[KS] Gold leaf on the Kim Il Sung statue in the Mansudae Grand Monument?

Yong-Ho Choe choeyh at hawaii.edu
Mon Dec 24 21:27:04 EST 2012

While we are on the statute of Kim Il-sung, I wish to share the
following information on the degree of Kim Il-sung's understanding of
the Marxist-Leninism as of 1945.

I came to know Mr. Pak Il (박일) in the late 1980s fairly well as I met
him in Seoul on several occasions. Born in 1912 (?) in a Korean
village outside Khavarosvk, he, as a teenager, and his family were
among those who were forcibly relocated to Kazakhstan at the best of
Stalin in 1937. He gradauated from Leningrad State University
(majoring philosophy). In 1945, he was sent to North Korea to become
the vice chancellor of the newly founded Kim Il-sung University.

Mr. Pak told me that one day in December 1945, he was summoned by the
highest Russian command in Pyongyang, where he met Generals Chistiakov
and Shtykov. These generals told Mr. Pak that the two Kims in North
Korea--Kim To-bong and Kim Il-sung--knew virtually nothing about the
principles of the Marxist-Leninism and that Mr. Pak should teach them
the basic ideas of the Marxist-Leninism. Mr. Pak Il then held a
tutorial session with the two Kims for two hours early in the morning
everyday for several months.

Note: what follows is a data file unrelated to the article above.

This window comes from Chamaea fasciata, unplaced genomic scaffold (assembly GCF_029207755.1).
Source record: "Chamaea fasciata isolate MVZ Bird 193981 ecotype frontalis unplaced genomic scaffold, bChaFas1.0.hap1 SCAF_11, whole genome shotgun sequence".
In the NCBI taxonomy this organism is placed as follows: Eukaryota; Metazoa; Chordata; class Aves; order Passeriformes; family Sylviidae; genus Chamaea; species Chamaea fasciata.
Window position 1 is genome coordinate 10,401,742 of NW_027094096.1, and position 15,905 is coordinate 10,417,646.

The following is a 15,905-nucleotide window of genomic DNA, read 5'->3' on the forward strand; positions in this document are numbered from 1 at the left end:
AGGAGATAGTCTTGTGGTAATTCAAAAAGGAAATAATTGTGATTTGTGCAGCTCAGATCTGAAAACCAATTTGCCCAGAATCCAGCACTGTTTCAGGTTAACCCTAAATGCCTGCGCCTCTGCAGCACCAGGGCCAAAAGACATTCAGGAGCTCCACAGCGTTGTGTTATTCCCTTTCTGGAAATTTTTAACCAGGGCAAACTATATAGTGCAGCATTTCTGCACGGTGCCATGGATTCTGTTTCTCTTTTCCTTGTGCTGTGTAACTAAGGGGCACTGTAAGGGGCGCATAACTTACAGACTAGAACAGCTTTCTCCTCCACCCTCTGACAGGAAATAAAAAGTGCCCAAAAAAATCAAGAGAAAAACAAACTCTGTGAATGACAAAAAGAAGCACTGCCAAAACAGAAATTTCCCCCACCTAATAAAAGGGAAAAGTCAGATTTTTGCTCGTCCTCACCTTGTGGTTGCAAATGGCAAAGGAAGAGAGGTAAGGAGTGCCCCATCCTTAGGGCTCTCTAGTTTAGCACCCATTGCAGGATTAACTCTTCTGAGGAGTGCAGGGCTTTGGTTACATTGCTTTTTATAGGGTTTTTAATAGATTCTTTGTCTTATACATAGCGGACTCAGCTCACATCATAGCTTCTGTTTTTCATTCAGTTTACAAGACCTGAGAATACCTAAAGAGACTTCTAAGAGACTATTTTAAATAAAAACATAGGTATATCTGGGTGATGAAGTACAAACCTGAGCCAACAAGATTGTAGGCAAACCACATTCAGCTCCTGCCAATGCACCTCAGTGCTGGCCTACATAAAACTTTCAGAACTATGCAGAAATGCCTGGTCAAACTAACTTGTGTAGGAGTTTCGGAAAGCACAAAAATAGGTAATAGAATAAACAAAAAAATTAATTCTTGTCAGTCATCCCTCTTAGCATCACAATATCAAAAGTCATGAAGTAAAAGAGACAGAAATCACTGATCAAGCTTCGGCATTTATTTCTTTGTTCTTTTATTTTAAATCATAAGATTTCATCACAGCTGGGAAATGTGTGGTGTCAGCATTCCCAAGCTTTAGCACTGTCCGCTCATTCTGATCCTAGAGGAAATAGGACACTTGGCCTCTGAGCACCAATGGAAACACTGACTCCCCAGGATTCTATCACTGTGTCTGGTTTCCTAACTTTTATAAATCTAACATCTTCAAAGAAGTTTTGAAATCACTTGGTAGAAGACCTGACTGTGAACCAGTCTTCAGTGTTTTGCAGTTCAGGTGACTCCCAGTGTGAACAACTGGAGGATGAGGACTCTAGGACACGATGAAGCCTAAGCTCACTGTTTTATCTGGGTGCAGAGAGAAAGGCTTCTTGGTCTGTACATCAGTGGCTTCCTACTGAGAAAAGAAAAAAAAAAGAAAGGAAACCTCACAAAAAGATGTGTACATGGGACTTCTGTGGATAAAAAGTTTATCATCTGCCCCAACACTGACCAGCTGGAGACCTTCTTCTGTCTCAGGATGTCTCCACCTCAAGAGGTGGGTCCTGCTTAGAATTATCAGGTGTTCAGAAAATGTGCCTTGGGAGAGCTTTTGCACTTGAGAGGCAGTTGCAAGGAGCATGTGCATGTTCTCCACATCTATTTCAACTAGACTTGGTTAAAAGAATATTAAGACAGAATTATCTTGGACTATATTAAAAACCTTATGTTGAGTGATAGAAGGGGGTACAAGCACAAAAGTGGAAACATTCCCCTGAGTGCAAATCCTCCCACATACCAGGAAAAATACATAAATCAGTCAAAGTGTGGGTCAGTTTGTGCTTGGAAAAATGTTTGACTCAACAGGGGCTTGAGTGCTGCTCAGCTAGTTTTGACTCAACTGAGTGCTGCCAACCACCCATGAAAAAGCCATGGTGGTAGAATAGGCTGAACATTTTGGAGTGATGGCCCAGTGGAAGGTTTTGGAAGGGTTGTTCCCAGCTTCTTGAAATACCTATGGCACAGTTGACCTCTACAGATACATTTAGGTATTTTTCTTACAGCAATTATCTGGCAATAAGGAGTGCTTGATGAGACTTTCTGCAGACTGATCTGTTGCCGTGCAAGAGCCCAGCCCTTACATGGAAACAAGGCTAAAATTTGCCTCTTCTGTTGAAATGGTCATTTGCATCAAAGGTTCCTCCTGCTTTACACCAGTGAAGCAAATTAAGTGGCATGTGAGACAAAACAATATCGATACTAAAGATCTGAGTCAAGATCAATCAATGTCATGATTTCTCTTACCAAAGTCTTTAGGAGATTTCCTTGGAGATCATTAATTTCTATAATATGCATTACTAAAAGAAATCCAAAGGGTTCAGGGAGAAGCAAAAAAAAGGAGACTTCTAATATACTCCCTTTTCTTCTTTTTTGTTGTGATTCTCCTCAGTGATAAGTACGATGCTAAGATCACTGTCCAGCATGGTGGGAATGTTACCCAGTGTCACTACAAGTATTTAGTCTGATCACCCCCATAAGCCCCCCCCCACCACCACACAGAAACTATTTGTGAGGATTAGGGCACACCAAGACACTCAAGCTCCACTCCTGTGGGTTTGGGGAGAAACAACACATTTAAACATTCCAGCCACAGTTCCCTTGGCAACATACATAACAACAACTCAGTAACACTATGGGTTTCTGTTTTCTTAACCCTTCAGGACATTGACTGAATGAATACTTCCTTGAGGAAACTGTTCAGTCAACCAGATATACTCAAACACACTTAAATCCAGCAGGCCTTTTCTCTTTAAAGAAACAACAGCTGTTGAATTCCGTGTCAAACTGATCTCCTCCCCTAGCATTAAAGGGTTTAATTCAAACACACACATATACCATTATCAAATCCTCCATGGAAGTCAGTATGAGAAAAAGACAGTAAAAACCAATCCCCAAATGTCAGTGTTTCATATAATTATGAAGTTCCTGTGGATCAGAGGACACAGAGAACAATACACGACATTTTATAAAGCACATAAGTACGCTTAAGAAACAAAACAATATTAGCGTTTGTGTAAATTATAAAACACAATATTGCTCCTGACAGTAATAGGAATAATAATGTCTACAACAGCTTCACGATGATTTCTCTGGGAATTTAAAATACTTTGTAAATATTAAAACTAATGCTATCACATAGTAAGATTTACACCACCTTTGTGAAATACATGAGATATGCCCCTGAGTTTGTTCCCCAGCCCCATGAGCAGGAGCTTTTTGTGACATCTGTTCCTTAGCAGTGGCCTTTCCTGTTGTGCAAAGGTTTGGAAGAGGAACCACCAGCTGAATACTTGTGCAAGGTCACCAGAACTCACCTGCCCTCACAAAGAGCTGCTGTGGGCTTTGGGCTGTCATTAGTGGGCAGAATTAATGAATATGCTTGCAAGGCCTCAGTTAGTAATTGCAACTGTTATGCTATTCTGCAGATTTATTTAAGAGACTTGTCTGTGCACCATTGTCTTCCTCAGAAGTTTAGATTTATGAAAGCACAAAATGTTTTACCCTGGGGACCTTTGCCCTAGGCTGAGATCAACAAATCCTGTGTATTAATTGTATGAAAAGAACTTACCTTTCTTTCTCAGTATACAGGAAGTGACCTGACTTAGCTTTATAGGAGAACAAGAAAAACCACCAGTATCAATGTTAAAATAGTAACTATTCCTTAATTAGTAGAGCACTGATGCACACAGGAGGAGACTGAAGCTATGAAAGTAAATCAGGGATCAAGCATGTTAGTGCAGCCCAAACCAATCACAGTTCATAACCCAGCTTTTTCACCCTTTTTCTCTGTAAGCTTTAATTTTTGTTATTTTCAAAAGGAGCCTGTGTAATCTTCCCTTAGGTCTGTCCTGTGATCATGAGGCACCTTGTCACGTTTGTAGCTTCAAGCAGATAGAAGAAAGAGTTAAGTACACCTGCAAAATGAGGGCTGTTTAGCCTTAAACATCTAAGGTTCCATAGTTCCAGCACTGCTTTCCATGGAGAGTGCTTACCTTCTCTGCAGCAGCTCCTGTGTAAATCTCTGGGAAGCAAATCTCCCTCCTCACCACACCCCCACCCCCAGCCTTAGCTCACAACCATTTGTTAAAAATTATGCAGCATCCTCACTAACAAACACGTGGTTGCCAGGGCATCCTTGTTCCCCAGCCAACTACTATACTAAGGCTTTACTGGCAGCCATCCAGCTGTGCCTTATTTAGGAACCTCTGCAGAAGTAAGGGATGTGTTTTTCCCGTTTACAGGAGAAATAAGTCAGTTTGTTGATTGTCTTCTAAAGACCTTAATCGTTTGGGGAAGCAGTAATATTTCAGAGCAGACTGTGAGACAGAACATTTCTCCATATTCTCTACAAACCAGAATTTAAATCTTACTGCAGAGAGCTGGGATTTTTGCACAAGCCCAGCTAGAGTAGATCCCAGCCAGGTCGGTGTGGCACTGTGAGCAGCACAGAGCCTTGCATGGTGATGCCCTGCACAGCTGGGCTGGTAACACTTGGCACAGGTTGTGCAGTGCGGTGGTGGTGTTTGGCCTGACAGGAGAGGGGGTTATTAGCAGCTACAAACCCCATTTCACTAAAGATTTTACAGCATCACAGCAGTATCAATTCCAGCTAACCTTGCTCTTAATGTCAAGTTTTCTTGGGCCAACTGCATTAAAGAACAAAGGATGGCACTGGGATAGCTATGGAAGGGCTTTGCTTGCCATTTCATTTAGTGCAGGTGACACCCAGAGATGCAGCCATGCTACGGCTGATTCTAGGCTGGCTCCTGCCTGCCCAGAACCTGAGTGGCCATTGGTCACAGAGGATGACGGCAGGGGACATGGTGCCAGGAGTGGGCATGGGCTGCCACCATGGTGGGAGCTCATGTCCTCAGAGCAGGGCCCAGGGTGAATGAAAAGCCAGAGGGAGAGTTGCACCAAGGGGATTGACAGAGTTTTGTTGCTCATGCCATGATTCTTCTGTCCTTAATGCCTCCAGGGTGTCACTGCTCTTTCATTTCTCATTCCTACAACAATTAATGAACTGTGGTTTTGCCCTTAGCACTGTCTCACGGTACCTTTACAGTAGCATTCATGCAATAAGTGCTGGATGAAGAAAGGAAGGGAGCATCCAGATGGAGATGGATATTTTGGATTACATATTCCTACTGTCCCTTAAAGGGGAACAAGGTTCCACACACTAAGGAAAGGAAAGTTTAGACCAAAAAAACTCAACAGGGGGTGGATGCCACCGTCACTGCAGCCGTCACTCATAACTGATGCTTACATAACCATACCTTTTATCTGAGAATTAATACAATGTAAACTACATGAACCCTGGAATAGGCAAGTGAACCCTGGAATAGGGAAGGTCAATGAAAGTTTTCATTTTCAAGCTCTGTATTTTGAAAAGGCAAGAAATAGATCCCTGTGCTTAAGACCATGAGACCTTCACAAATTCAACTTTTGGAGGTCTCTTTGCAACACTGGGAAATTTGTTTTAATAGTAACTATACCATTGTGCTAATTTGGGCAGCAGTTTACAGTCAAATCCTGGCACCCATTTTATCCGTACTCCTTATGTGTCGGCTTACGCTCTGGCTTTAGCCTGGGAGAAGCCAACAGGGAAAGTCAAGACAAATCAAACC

When I asked him if they were good students, Mr. Pak said: Kim To-bong
was good, but Kim Il-sung was not, and in the end, he had to teach
them individually because of the different degree in the pace of
learning between the two.

Also, for the creation of the National Flag of North Korea, this is
what Mr. Pak told me. On another occasion, he was asked by Chistiakov
and Shstykov to explain the meaning of the old Korean national
flag--now the T'aegukki of South Korea. When he explained to them the
yin-yang principle of the T'aeguk and the hexagrams, the Soviet
leaders were very upset, saying that's a superstition. Not long after
that, the Russian authorities came up with a new flag, and that is the
present North Korean national flag.

Yong-ho Choe (최영호)

On 12/20/12, don kirk <kirkdon at yahoo.com> wrote:
> That's a fascinating story -- so I was wrong in thinking the statue was
> constructed after his death in 1994? Or could it have been a different
> statue that you saw 20 years earlier -- maybe  one with the gold leaf --
> that was replaced with humble bronze?Don Kirk
> --- On Thu, 12/20/12, Victor Atknine <v_atk9 at yahoo.ca> wrote:
> From: Victor Atknine <v_atk9 at yahoo.ca>
> Subject: Re: [KS] Gold leaf on the Kim Il Sung statue in the Mansudae Grand
> Monument?
> To: "Ruediger Frank" <ruediger.frank at univie.ac.at>, "Korean Studies
> Discussion List" <koreanstudies at koreaweb.ws>
> Date: Thursday, December 20, 2012, 9:14 PM
> I happened to be in Pyongyang in 1973-74 as an exchange student. The statue
> was brand new and I must say it was really shiny. I was told it was
> “순금도금-plated,” i.e. gilded. I think that was true. I think I may have some
> negative films somewhere in my St. Petersburg apartment.
> As to the story of Great Leader’s humbleness, I remember another story. A
> highly ranked diplomat (a Secretary or Consul Ambassador) at the Soviet
> embassy told us, Kimdae students, that originally the statue was supposed to
> be as high as 30 meters, but the Great Leader on having observed the draft
> mentioned that “we should not squander folks’ welfare” and ordered
> to shorten it up to 26 meters and make use of the saved 4 meters for the
> sake of the people. I think that story is true, although nobody can be sure